A while ago I wrote favourably about Dropbox and the way that it copies files of your choosing to one or more other computers automatically. I am still using it all the time to ensure that I have the latest versions of important files with me on my netbook when I am visiting clients. There are two things that I would like to add:
- I recently password-protected an (existing) Excel 2010 spreadsheet and then promptly forgot what password I had used. Although I definitely had unprotected backups, they were not current. Then I remembered that Dropbox keeps previous versions of files. By logging on to my Dropbox account I was very easily able to restore an unprotected version of the spreadsheet from just before the time I locked myself out of it. Magic! That’s another reason I won’t drop Dropbox easily.
Email Netiquette Re-visited
Some aspects of what is considered polite and proper in emailing are important – such as not revealing email addresses in the “CC field” when the recipients do not know each other (see Shouty Emails and Email Address Fields for my previous posts on this). Others are less so. I was recently amused by an article on the BBC website about how we greet each other and sign off our emails. Reading through the mountain of comments that the article attracted, I concluded that there is no universal way of either starting or ending emails that will not offend or upset someone. It seems that every single variation has its supporters and detractors.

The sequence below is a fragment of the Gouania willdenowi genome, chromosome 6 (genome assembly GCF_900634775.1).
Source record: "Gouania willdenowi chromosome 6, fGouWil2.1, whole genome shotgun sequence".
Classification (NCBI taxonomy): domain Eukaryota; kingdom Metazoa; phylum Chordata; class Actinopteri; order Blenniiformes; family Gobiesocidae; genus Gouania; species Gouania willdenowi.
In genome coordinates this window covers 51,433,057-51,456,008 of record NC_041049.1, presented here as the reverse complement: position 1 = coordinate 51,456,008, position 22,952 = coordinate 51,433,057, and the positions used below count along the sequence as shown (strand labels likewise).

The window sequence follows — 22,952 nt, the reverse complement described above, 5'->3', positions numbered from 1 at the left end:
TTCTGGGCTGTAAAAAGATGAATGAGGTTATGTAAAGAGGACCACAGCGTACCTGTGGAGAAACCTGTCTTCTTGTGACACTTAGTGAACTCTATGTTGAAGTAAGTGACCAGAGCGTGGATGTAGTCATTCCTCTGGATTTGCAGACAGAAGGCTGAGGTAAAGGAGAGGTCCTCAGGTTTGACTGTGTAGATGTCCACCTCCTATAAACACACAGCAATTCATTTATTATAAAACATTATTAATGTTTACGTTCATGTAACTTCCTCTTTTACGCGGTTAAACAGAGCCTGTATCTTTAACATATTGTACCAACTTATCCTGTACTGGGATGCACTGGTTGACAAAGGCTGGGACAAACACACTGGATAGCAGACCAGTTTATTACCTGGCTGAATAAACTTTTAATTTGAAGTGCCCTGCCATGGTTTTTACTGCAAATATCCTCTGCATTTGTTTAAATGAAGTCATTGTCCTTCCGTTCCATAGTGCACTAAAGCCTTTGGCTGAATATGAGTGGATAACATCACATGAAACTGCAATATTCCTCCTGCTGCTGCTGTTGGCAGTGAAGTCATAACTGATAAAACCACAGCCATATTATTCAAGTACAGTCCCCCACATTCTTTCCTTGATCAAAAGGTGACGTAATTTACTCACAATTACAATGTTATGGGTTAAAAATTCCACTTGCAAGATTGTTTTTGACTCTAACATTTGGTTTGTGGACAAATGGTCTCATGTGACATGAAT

For instance, some people say it is only common politeness to start an email with “Dear Fred” (assuming, of course, that it is Fred you are emailing). Others say that that is an archaic and irrelevant hangover from letter-writing, and someone else even thought that that form suggested an intimacy that may be inappropriate. Likewise with ending emails: some people like to sign off with “Cheers”, whereas others (including me) loathe that word in that context.
I have concluded that there is no generally accepted manner of either opening or closing emails, so I will carry on as I have always done – which is to adjust my wording slightly depending on the situation and to stick with forms that do not make me squirm with embarrassment if I see them again two weeks later.
……. and, finally
If you would like to re-visit any of my newsletters/blog posts (they are the same thing, the newsletter being the emailed version of new blog posts), the easiest way to find what you are looking for is to look at the sitemap on my website. Just scroll down the page to the “Posts” section, where the links are listed with the title and publication date (in chronological order).